At this point, it's common knowledge the state is facing a growing pension problem.
What's not as well known is that Pennsylvania's municipalities are facing a pension crisis of their own.
According to a report released by the state auditor general's office last week, of the 1,218 Pennsylvania municipalities that administer their own defined benefit pension plan, 573, or 47 percent, are classified as distressed by the state.
"The state pension issue gets most of the media and legislative attention. However, my report shows the municipal pension problem is just as widespread and, without changes, could push some municipalities into bankruptcy," Auditor General Eugene DePasquale said in a release on the report. "We are talking about nearly a $7 billion unfunded liability which impacts small townships, mid-sized boroughs and big cities throughout our state."
The state classifies municipalities as distressed based on the ratio of the value of their assets to their projected liabilities under the Municipal Pension Plan Funding Standard and Recovery Act. Municipalities whose pensions are 90 percent or more funded are considered "not distressed", those with funding levels between 70 and 89 percent are labeled "minimally distressed", those with funding levels between 50 and 69 percent are labeled "moderately distressed" and those with funding levels below 50 percent are labeled severely distressed.
The report focused only on defined benefit plans administered by the municipality. Defined benefit plans are those traditionally thought of as pensions, those with a guarantee of benefit rates. Defined contribution plans, meanwhile, have a set rate of contribution and base benefits on the value of their assets. By their nature, defined contribution plans' assets are sufficient to meet their liabilities, as benefits are determined by plan assets.
"Some pension plans are so underfunded that promised retirement commitments are at risk," DePasquale's release said. "If they fail, the cost will be passed onto the taxpayers. This liability can truly become every taxpayer's nightmare."
Based on reported actuarial data from 2011, the last year which the state has reporting data for, two municipalities in Warren County have defined benefit plan funds which meet the criteria for a distressed classification.
The City of Warren is labeled as "minimally distressed", with a reported funding level of 83 percent with projected liabilities of $12,525,412 and assets of $10,392,252.
Columbus Township is labeled as "severely distressed", with a reported funding level of only 40 percent with projected liabilities of $228,705 and assets of $91,002.
Three additional municipal pension funds in the county have liabilities greater than their assets, but are listed as being more than 90 percent funded and therefore not distressed.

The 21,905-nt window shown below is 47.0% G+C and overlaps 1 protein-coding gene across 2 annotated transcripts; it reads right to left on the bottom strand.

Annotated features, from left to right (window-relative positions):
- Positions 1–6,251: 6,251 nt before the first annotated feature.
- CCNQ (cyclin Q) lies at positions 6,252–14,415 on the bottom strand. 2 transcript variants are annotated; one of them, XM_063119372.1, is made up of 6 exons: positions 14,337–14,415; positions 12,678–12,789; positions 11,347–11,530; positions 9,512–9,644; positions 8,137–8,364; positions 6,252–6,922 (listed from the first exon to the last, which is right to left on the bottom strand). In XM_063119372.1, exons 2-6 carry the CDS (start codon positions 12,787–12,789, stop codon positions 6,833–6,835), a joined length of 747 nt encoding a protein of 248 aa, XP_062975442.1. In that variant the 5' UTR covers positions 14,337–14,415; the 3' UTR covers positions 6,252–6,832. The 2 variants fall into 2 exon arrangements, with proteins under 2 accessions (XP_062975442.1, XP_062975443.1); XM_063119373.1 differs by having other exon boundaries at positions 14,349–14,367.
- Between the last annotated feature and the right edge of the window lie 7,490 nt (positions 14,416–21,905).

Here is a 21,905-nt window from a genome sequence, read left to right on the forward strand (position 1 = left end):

In total, county municipalities are listed as having a combined unfunded pension liability of $2,449,191.
Meanwhile, six municipalities have pension funds in which assets exceed liabilities, resulting in funding percentages of over 100 percent. Mead Township, for instance, boasts a 229 percent funding level with assets valued at $1,087,398 and liabilities of only $474,180.
Other municipal pension funds in the county are of the defined contribution type.
"Minimally distressed" municipalities are given a list of possible steps they can adopt toward improving the issue while "moderately" and "severely distressed" municipalities are given additional mandatory steps to take.
"The problem is expected to get worse later this year and in 2015 when new accounting standards will require municipalities to include net pension liability on their financial statements," According to the auditor general's release.
"The accounting changes that are coming will make it more expensive for municipalities to borrow money and increase pension contributions, potentially draining more money from municipal services and triggering higher property taxes," DePasquale said in the release. "The impact will be dramatic for some, devastating for others."
Self-administered, defined benefit municipal pension funds in the county, their assets, liabilities and funding percentages according to 2011 reported data included:
Columbus Township - assets of $91,002, liabilities of $228,705, 40 percent funded;
Conewango Township - assets of $1,921,135, liabilities of $1,756,639, 109 percent funded;
Freehold Township - assets of $102,528, liabilities of $75,830, 135 percent funded;
Mead Township - assets of $1,087,398, liabilities of $474,180, 229 percent funded;
Pleasant Township - assets of $1,076,248, liabilities of $1,161,153, 93 percent funded;
Sheffield Township - assets of $679,351, liabilities of $686,217, 99 percent funded;
Sheffield Township Municipal Authority - assets of $384,388, liabilities of $332,693, 116 percent funded;
Warren City - assets of $10,392,252, liabilities of $112,525,412, 83 percent funded;
Warren County Housing Authority - assets of $1,442,224, liabilities of $1,403,753, 103 percent funded;
Warren County Solid Waste Authority - assets of $638,496, liabilities of $378,512, 169 percent funded;
Youngsville Borough - assets of $916,293, liabilities of $1,001,851, 91 percent funded.
DePasquale's report recommended eight steps municipalities could take to help address underfunded pensions and four more steps that could be taken to address systemic issues associated with pension plans. A copy of the report and accompanying recommendations is available at www.auditorgen.state.pa.us/Reports/MunicipalPensionSpecialReport022614.pdf.
Audits of pension funds, including those for municipalities, counties and school districts, are available on the auditor general's website, www.auditorgen.state.pa.us, by clicking on the "reports online" button.